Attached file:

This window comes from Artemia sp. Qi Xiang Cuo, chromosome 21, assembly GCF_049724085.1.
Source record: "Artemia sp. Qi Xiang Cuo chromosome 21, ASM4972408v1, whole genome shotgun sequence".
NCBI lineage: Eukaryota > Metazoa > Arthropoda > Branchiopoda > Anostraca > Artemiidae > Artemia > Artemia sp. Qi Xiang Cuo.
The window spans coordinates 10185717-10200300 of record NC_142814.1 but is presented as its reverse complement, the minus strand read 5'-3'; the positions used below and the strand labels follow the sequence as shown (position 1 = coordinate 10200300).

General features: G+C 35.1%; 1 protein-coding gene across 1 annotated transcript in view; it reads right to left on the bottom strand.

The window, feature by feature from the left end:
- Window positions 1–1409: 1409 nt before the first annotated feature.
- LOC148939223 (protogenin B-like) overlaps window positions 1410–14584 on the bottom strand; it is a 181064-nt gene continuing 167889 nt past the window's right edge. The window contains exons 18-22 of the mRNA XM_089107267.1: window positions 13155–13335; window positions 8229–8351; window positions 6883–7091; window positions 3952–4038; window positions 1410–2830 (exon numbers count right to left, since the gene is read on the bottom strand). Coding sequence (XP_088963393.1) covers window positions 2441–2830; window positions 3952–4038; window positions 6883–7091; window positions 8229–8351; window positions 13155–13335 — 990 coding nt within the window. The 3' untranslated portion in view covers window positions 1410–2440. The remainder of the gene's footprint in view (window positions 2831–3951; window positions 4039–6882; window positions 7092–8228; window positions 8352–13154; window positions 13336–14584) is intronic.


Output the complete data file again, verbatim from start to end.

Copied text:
This window comes from Artemia sp. Qi Xiang Cuo, chromosome 21, assembly GCF_049724085.1.
Source record: "Artemia sp. Qi Xiang Cuo chromosome 21, ASM4972408v1, whole genome shotgun sequence".
NCBI lineage: Eukaryota > Metazoa > Arthropoda > Branchiopoda > Anostraca > Artemiidae > Artemia > Artemia sp. Qi Xiang Cuo.
The window spans coordinates 10185717-10200300 of record NC_142814.1 but is presented as its reverse complement, the minus strand read 5'-3'; the positions used below and the strand labels follow the sequence as shown (position 1 = coordinate 10200300).

General features: G+C 35.1%; 1 protein-coding gene across 1 annotated transcript in view; it reads right to left on the bottom strand.

The window, feature by feature from the left end:
- Window positions 1–1409: 1409 nt before the first annotated feature.
- LOC148939223 (protogenin B-like) overlaps window positions 1410–14584 on the bottom strand; it is a 181064-nt gene continuing 167889 nt past the window's right edge. The window contains exons 18-22 of the mRNA XM_089107267.1: window positions 13155–13335; window positions 8229–8351; window positions 6883–7091; window positions 3952–4038; window positions 1410–2830 (exon numbers count right to left, since the gene is read on the bottom strand). Coding sequence (XP_088963393.1) covers window positions 2441–2830; window positions 3952–4038; window positions 6883–7091; window positions 8229–8351; window positions 13155–13335 — 990 coding nt within the window. The 3' untranslated portion in view covers window positions 1410–2440. The remainder of the gene's footprint in view (window positions 2831–3951; window positions 4039–6882; window positions 7092–8228; window positions 8352–13154; window positions 13336–14584) is intronic.